# Effect of Promotional Sales on a Demand Curve

If there is news that shops are having a sale on dress shoes (beginning right now), will it shift the demand curve for this good?

I initially said yes, as a sale should increase the quantity demanded of dress shoes (resulting in a shift in the demand curve).

However, the answer in my textbook says no. I do not understand.

• Contrast that with a marketing campaign that makes the shoes more popular at the same price. – Fizz Mar 10 '19 at 2:45

A shift in the demand curve, would mean that there is a different (in your case higher) demand at all prices. For example, if the income of the consumers increases, you might expect there to be more demand for the good at any given price. Concretely, a shift would mean that previously there were two pairs of shoes being demanded at a price of 50\$and after the shift there are three pairs of shoes being demanded at a price of 50\$.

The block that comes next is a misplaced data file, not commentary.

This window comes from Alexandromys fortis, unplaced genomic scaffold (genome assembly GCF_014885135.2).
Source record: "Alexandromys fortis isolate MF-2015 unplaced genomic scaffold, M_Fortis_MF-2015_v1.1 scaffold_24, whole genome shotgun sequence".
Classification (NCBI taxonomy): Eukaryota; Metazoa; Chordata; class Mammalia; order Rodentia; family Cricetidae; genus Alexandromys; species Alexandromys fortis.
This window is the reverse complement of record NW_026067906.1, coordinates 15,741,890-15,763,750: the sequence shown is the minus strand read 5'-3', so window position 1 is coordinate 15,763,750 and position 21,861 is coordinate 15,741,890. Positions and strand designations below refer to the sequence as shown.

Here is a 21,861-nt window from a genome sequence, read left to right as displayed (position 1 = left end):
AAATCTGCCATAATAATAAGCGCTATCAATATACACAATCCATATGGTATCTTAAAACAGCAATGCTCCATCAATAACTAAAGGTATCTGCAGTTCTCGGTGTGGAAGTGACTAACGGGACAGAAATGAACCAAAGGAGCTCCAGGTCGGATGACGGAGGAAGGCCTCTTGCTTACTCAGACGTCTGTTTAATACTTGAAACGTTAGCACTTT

The sale on shoes in your example does not cause such an effect. The sale lowers prices, which increases demand (the quantity demanded). It is equivalent to a movement along the demand curve. Before there were e.g. two pairs of shoes being demanded at 50\$and now the price is e.g. 25\$ so the demanded quantity equals 4 pairs of shoes.